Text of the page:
I’m not sure what town The Poker House is set in, but it’s small enough that children can be allowed to sit at the bar for hours while their parents are out, poor children and the homeless can chat for hours waiting for the bottle depot to open, and everyone knows exactly what the “Poker House” is. We’re not sure before the film begins, but we know very well by the time it concludes, as we’ve spent 90 minutes there. Imagine spending your entire life in this awful location.
Some of you reading this will no doubt have lived in a similar locale for parts of your lives, and if that’s the case, The Poker House will really connect with you. This is a film that feels very real, largely because of the talent behind its creation. While it may be spoiling to say this, I feel it’s important anyway: The writer/director of this film, Lori Petty, is basing this film on her life. She lived through this, and she recreates it with passion and enthusiasm, trying to keep it as realistic as possible. The film tells us right at the beginning that it’s based on a true story, but it’s only at the end that we learn the whole truth.
I’m not sure if it’s best to keep this hidden. Maybe it makes the film hit harder right when it ends, but I don’t think that’s the case. I knew going in that this was a semi-autobiographical film, and the entire thing still hit me hard. It doesn’t exactly matter that the film is a personal project that the filmmaker needed to get made, but it is worth noting just because of how real it feels, how many small details were thrown in, and how emotional is can make you if you either have experienced this kind of situation or can easily empathize with it.
The lead is given to Jennifer Lawrence, playing Agnes, a 14-year-old girl living in a dysfunctional household. “Dysfunctional” is putting it mildly. She wakes up early every morning, makes sure all of the overnight guests leave (and fears for her life every time she does so), cleans up, and then wakes her two younger sisters (played by Sophia Bairley and Chloë Grace Moretz) ever so quietly. She makes them breakfast with whatever food is left in the house (usually not much), and on a normal day will send them off to school. It’s implied that she works part-time at two different jobs, and is done with school. We’re not sure, as The Poker House takes place over the course of one day, which happens to be a day off for everyone.
What of the girls’ parents? Their mother, Sarah (Selma Blair), is a prostitute hooked on alcohol and crack, while the father hasn’t been seen from in years after an unfortunate incident in which he had a “meltdown.” Yes, I think that’s the best way to describe it. Essentially, Agnes is raising the two kids, paying all of the bills, and just hoping that her mother or any of the guests who come to this house to party won’t kill her. As she repeats a few times over the course of the film: “Anything can happen, and anything does.” She lives it day by day, so it’s only fitting that The Poker House takes place over that single day.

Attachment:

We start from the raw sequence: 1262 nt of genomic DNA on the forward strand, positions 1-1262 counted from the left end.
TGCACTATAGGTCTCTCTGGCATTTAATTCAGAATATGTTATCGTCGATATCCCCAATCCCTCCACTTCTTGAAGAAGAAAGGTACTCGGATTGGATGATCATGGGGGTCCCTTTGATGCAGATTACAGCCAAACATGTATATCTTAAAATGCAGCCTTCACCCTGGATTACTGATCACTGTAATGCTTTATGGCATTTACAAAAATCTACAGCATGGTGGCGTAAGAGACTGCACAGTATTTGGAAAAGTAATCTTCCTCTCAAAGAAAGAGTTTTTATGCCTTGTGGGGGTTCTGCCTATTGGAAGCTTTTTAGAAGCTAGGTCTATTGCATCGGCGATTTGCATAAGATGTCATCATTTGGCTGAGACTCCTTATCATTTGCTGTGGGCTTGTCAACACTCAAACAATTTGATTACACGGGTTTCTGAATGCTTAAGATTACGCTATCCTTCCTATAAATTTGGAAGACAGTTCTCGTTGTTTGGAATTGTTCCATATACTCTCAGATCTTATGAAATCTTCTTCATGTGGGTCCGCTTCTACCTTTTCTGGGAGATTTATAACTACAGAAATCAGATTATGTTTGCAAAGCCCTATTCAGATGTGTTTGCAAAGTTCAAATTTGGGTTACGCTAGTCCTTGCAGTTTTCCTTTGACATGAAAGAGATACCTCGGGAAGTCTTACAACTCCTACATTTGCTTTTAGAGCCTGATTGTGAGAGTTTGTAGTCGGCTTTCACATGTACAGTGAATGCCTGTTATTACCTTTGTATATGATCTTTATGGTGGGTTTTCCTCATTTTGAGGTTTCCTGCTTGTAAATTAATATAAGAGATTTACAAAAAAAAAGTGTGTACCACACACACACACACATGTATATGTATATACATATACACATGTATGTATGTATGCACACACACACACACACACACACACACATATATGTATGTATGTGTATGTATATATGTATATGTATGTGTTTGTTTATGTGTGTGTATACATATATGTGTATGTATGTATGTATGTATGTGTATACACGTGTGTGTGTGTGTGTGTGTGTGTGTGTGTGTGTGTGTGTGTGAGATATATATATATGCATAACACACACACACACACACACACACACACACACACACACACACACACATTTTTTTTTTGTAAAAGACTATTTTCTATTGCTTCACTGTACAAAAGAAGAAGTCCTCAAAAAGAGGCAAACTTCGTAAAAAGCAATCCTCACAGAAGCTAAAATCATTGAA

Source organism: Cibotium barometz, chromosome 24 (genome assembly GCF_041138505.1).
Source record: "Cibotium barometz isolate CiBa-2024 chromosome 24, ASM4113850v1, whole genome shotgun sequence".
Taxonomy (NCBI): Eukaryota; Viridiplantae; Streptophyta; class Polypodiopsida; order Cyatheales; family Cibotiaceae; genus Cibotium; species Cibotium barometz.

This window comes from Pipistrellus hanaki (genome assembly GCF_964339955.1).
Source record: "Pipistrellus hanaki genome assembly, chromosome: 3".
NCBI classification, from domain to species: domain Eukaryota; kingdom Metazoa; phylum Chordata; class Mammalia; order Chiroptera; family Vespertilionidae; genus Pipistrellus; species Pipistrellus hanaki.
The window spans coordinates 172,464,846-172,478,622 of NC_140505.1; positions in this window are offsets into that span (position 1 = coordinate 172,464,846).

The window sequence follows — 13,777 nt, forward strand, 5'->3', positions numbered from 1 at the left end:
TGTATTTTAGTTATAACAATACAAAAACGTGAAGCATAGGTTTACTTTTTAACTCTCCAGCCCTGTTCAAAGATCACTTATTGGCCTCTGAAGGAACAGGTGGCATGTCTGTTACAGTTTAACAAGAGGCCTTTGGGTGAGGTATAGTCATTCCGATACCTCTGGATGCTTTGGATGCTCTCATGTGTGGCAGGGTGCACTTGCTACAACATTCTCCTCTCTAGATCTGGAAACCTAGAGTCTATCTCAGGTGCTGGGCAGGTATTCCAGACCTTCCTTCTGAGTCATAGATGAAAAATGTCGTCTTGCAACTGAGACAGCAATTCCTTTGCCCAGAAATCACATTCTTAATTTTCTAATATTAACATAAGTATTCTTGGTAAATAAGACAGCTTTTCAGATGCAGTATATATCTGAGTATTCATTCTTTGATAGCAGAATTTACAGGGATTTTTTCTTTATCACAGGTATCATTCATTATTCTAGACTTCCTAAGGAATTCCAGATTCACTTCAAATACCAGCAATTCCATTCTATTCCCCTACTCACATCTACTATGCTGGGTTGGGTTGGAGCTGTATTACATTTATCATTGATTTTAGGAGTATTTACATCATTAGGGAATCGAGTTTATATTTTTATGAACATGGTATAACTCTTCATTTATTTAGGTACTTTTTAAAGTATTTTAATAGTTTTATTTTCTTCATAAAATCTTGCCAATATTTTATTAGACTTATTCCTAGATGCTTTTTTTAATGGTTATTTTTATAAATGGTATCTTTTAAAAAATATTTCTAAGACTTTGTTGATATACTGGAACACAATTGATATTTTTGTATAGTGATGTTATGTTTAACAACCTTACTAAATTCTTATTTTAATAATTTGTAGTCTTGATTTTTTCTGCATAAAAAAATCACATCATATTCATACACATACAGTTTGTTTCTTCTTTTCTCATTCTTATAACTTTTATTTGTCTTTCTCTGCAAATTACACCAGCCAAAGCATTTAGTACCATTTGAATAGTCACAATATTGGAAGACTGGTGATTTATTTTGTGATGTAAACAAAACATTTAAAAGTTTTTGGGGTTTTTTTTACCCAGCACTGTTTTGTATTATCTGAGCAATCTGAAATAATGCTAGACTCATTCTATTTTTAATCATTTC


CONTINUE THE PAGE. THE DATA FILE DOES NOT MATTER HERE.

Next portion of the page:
Perhaps this exact day never happened in real life. I have a hard time believing that it could, simply because it was so packed. But condensing a great amount of events into one day helps us see things from the protagonist’s perspective, allowing us to feel overwhelmed by the world, while only eating up a small chunk of time. Truthfully, this film could have been three hours long and I wouldn’t have minded, but then, you can say that about most really good films.
It’s fair to say that there’s too much going on in this film, and that there’s not a lot of continuity between scenes. We go from one scene to the next, rarely aware of why. There’s not exactly a whole lot of cause-and-effect here — just a lot of effect. We know why the characters act the way they do, and we understand why a scene is required after it happens, but when it starts, we’re sometimes left a little confused. I’d like to think that a longer version of The Poker House exists somewhere out there, but since this is what we get, it has to be noted that it’s not edited together with the most care, even if it was shot meticulously.
This is not a happy film. If you go in hoping for a joyful and pleasant experience, make the decision right now to avoid it. You won’t come away from this film smiling, even if the ending isn’t one without hope. The film puts you in the perspective of Agnes, and makes you feel all of her pain, her disappointment, her resentment toward everything. And yet, she smiles and feels hope, which makes her situation all the more devastating. The performance turned in by Lawrence is great, and it has to be given that almost all of the emotional weight rests on her character. But she pulls it off, and is one of the two main reasons that the movie ultimately works as well as it does.
The Poker House is a film that takes the wost situations that one can face at the age of fourteen and compresses them all into one day. Is it necessarily believable that all of this can happen in a single day? No, but it doesn’t matter. You forget the implausibility and become emotionally invested in the lead character and her problems with the world. This film will hit home for people who experienced something like this, or can empathize with the situation for whatever reason. Personally, I think you should watch Petty’s passion project the next chance you get. It’s that good.